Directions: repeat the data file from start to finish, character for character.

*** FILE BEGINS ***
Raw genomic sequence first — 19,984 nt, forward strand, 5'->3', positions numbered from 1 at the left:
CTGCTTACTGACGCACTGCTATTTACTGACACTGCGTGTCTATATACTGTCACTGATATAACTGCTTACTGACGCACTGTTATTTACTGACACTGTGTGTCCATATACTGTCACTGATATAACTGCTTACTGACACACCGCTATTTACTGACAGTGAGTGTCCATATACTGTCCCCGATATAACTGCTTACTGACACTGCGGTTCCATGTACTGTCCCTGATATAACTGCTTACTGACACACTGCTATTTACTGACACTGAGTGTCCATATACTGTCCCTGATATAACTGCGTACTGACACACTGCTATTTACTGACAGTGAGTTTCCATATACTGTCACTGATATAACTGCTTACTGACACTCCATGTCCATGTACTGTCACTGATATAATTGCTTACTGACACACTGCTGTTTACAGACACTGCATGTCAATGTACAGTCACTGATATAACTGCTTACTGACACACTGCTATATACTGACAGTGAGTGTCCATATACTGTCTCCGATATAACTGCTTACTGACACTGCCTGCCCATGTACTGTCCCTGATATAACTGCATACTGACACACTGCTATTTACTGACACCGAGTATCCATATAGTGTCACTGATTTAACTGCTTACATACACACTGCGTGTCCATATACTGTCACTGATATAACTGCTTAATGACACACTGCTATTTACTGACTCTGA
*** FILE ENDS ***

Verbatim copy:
Raw genomic sequence first — 19,984 nt, forward strand, 5'->3', positions numbered from 1 at the left:
CTGCTTACTGACGCACTGCTATTTACTGACACTGCGTGTCTATATACTGTCACTGATATAACTGCTTACTGACGCACTGTTATTTACTGACACTGTGTGTCCATATACTGTCACTGATATAACTGCTTACTGACACACCGCTATTTACTGACAGTGAGTGTCCATATACTGTCCCCGATATAACTGCTTACTGACACTGCGGTTCCATGTACTGTCCCTGATATAACTGCTTACTGACACACTGCTATTTACTGACACTGAGTGTCCATATACTGTCCCTGATATAACTGCGTACTGACACACTGCTATTTACTGACAGTGAGTTTCCATATACTGTCACTGATATAACTGCTTACTGACACTCCATGTCCATGTACTGTCACTGATATAATTGCTTACTGACACACTGCTGTTTACAGACACTGCATGTCAATGTACAGTCACTGATATAACTGCTTACTGACACACTGCTATATACTGACAGTGAGTGTCCATATACTGTCTCCGATATAACTGCTTACTGACACTGCCTGCCCATGTACTGTCCCTGATATAACTGCATACTGACACACTGCTATTTACTGACACCGAGTATCCATATAGTGTCACTGATTTAACTGCTTACATACACACTGCGTGTCCATATACTGTCACTGATATAACTGCTTAATGACACACTGCTATTTACTGACTCTGA